A WOMAN who was seconds from falling into a potentially fatal diabetic coma has told how a hero nurse helped to save her life.

Amyrose Cameron knew something was seriously wrong when she became severely underweight and noticed her hair was falling out.

A practice nurse at her GP surgery quickly spotted the warning signs of undiagnosed Type 1 diabetes - and urgent tests confirmed she was in diabetic ketoacidosis (DKA). 

Amyrose, 23, told the Glasgow Times: “The diagnosis was a huge shock and I was rushed to hospital. The situation was extremely serious  and my parents were told to come and say their goodbyes. I remember the trauma but miraculously, I pulled through, and have made a full recovery without any lasting complications.”

The experience has fuelled Amyrose’s mission to do what she can to educate others about the potentially lethal risks of Type 1 diabetes.  The life-threatening condition causes blood sugar levels to run high because the pancreas is unable to produce insulin. Most sufferers rely on a regime of multiple daily insulin injections, finger-prick testing and carbohydrate counting to survive.

Amyrose CameronAmyrose Cameron (Image: supplied)

Amyrose, from Bishopbriggs, explained: “I wasn’t diagnosed with Type 1 diabetes until I was very unwell. At the age of around 10, I began experiencing insatiable hunger and thirst. I remember that I would never feel full, no matter how much I ate or drank, and I gradually lost weight. Looking back, I recognise that I had some very common symptoms, however at the time, the signs were not identified. 

“When I turned 13, my health took a drastic turn for the worse. I became severely underweight and I was perpetually exhausted, unable to participate in activities I loved like dancing and hockey."

Amyrose says the intervention of a relative pushed medics to investigate further for a proper diagnosis. 

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She added: “My aunt pushed for answers and that was a crucial turning point. A practice nurse at my GP surgery looked at my history and immediately suspected something was seriously wrong. Urgent blood tests confirmed I was in diabetic ketoacidosis (DKA). Her understanding of the signs and symptoms of Type 1 diabetes and her instincts proved lifesaving." 

Amyrose is bravely sharing her story to highlight to others the seriousness of having conditions like her go undiagnosed.

She said: “I want more people to understand that diabetes is serious and a condition that requires attention 24 hours a day, 365 days a year, it can affect you emotionally as well as physically. I also want people to know that with the right support people can live well with the condition.”

Her experience has also motivated her to fundraise for charity Diabetes Scotland, who have helped her adapt to life as a diabetic.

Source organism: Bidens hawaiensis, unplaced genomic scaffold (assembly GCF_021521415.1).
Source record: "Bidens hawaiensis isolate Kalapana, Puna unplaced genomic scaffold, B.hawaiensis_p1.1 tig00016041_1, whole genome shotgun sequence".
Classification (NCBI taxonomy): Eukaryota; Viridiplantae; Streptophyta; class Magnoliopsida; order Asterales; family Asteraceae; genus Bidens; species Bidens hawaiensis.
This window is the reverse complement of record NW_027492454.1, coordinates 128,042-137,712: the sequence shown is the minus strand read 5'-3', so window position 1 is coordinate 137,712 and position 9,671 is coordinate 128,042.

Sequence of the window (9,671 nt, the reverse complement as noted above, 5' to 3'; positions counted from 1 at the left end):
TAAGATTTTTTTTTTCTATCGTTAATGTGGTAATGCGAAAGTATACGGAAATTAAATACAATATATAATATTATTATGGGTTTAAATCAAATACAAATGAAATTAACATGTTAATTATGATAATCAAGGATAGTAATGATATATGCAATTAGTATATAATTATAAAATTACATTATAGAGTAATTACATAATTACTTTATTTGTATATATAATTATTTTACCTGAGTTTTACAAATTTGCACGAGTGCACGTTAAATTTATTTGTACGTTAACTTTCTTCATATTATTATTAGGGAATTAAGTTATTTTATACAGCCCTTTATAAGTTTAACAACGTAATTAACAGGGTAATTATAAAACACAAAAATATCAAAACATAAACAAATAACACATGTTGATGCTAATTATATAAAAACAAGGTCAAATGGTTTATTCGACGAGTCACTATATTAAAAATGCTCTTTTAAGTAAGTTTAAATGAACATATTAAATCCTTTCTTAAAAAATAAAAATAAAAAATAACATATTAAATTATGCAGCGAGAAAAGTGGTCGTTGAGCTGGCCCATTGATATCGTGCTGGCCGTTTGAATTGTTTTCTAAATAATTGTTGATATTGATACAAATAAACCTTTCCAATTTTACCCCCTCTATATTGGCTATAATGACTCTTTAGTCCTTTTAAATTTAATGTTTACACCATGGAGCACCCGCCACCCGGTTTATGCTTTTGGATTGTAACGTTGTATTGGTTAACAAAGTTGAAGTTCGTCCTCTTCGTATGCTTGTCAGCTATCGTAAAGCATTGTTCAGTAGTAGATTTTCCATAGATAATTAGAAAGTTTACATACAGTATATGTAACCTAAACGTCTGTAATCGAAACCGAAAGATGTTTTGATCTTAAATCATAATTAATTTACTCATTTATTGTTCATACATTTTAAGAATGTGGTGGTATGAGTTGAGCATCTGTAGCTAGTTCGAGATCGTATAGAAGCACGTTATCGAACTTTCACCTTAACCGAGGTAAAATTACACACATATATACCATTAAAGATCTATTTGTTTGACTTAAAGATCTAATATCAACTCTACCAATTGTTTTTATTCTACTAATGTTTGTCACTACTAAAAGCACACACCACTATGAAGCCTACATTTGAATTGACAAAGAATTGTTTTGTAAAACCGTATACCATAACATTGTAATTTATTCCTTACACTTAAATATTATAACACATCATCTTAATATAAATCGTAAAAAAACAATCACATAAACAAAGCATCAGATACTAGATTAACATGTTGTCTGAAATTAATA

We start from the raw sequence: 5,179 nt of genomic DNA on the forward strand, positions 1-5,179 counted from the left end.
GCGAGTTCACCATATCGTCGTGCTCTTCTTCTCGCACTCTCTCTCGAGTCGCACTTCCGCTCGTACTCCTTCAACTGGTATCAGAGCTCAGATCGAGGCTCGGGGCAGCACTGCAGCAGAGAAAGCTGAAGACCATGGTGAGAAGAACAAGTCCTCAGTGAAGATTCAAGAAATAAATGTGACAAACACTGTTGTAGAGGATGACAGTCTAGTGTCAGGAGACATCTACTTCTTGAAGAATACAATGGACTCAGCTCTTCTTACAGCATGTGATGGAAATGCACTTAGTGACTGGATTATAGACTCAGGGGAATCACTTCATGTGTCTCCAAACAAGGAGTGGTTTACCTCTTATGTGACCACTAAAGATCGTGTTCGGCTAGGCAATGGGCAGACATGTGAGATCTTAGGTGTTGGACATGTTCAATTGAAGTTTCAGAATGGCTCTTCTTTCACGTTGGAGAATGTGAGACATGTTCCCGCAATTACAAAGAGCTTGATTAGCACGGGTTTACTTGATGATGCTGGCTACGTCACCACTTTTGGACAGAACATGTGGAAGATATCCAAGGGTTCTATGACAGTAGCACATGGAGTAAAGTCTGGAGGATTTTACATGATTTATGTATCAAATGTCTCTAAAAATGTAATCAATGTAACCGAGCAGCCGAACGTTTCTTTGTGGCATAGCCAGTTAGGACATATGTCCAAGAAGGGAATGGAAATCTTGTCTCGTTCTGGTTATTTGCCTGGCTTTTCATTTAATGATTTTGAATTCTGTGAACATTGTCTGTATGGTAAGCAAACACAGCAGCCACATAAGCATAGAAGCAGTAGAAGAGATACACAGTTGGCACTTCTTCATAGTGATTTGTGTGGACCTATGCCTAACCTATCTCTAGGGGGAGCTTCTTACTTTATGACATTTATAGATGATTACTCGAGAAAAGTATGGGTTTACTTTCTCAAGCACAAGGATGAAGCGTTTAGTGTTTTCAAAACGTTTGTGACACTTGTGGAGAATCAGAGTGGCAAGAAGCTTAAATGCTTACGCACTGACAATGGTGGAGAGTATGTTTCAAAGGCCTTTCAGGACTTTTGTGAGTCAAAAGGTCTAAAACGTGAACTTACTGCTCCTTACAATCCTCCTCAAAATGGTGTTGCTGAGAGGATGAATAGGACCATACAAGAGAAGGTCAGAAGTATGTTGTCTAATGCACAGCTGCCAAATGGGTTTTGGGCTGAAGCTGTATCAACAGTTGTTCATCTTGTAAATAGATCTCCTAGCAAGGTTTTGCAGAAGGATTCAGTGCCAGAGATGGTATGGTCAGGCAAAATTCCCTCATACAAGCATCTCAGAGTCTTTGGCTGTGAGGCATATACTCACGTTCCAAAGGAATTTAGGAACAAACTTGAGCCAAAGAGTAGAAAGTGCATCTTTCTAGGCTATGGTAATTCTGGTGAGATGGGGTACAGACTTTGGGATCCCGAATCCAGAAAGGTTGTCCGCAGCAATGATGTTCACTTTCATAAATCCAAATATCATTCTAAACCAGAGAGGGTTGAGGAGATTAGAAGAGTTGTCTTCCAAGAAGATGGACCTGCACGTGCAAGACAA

She added: “After reaching out to the charity for support, I realised for the first time that I wasn’t the only person with the condition. 

“At lunchtime the first day, I remember all these blue and pink and red insulin pens coming out and thinking ‘oh, it's not just me’. Speaking to other people my age made me feel understood and part of something bigger. 

“I’ve witnessed first-hand how Diabetes Scotland’s work improves the lives of people. I currently volunteer with Together Type 1, a Diabetes UK initiative that supports children and young adults living with the condition.

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“I want to raise money to give back to the charity, so I’m hosting the Sugar Ball - to increase awareness and fundraise for Diabetes Scotland. On top of a lovely dinner and some fantastic entertainment, a key part of the night is to raise awareness about what it’s like living with Type 1 diabetes. I’m going to share my story and I’m hoping to have a clinician along to chat about diabetes. Raffles and activities to raise money have been designed to highlight aspects of living with it."

John Kinnear, National Director, Diabetes Scotland, said early diagnosis is key.

He added: “Anyone with the early signs and symptoms of Type 1 diabetes need to be diagnosed promptly, before they become acutely unwell with DKA.  

“Amyrose’s story serves as a powerful reminder of the importance of being aware of the signs and symptoms of diabetes and the early diagnosis of Type 1 diabetes.  

“Diabetes Scotland’s work is much needed and wouldn’t be possible without the dedication and generosity of our incredible fundraisers. We are extremely grateful to Amyrose for taking on the challenge of organising a ball to raise awareness. This is no mean feat.” 

For more information about the Sugar Ball, click here